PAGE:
Pentagon spokesperson Jonathan Hoffman has announced that the Department of Defence will begin the development of ground-launched missiles previously banned by the INF treaty.
"Now that we have withdrawn, the Department of Defence will fully pursue the development of these ground-launched conventional missiles as a prudent response to Russia's actions and as part of the Joint Force's broader portfolio of conventional strike options", he said.
Earlier, CNN reported, citing a senior anonymous defence official, that the US is planning to test a non-INF compliant missile that the Pentagon wants to use to counter Russia in Europe in the coming weeks. The Defence Department has reportedly not officially started the development programme yet, due to the INF treaty, but has been working on the new cruise missile and a mobile launcher for it for some time.
The US considered the option of developing such a missile soon after the February 2019 announcement of the plan to withdraw from the INF. It has reportedly also considered deploying it in Europe, but so far no country has agreed to host it, with NATO chief Jens Stoltenberg excluding the possibility of a nuclear deployment in the region.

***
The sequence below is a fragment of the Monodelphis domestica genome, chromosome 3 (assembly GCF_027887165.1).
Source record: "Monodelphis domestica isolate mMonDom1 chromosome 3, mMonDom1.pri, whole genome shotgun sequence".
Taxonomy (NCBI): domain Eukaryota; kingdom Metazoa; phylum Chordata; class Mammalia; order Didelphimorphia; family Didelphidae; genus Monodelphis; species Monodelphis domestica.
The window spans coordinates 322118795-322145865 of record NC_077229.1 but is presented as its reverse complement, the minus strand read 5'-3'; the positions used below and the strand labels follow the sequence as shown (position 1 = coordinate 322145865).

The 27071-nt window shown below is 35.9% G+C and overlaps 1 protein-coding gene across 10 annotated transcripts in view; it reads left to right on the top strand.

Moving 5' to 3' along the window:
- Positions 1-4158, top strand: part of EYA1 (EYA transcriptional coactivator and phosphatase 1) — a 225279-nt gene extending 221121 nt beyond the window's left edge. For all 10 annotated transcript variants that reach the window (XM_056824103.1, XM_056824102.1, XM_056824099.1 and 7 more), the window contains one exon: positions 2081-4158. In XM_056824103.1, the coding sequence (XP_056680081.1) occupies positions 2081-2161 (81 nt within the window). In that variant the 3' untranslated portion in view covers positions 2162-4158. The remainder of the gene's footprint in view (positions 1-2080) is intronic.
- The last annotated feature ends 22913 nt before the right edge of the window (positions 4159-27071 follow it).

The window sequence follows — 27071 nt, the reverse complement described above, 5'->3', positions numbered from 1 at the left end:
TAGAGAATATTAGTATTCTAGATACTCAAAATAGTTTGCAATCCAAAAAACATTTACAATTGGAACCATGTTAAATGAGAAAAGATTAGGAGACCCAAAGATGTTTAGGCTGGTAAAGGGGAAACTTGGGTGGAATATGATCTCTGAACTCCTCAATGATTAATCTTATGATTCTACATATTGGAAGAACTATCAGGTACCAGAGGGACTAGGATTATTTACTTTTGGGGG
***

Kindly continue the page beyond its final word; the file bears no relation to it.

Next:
Moscow strongly opposed both the US plans to withdraw from the treaty and to potentially deploy new missiles in Europe, something which was banned under the accord. President Vladimir Putin warned that if a deployment were to happen, Russia would be forced to target the missile sites in Europe. In a recent statement, the Russian Foreign Ministry suggested that the US discard these plans, promising not to deploy their own intermediate and short-range missiles in response.
Washington first raised the issue of leaving the INF Treaty in October 2018, citing alleged violations on Russia's part and the "outdated" character of the accord. The White House insisted on its plans even after Moscow presented documentation providing details about the missiles that had caused Washington's concern.
Responding to the US decision, Russia, which also had longstanding questions about Washington's compliance, withdrew from the treaty in July 2019. Moscow found the US deployment of Tomahawk-capable Aegis launchers in Europe and the use of intermediate-range target missiles and drones, which fall under the description of missiles in the INF Treaty's text, to constitute possible violations of the accord.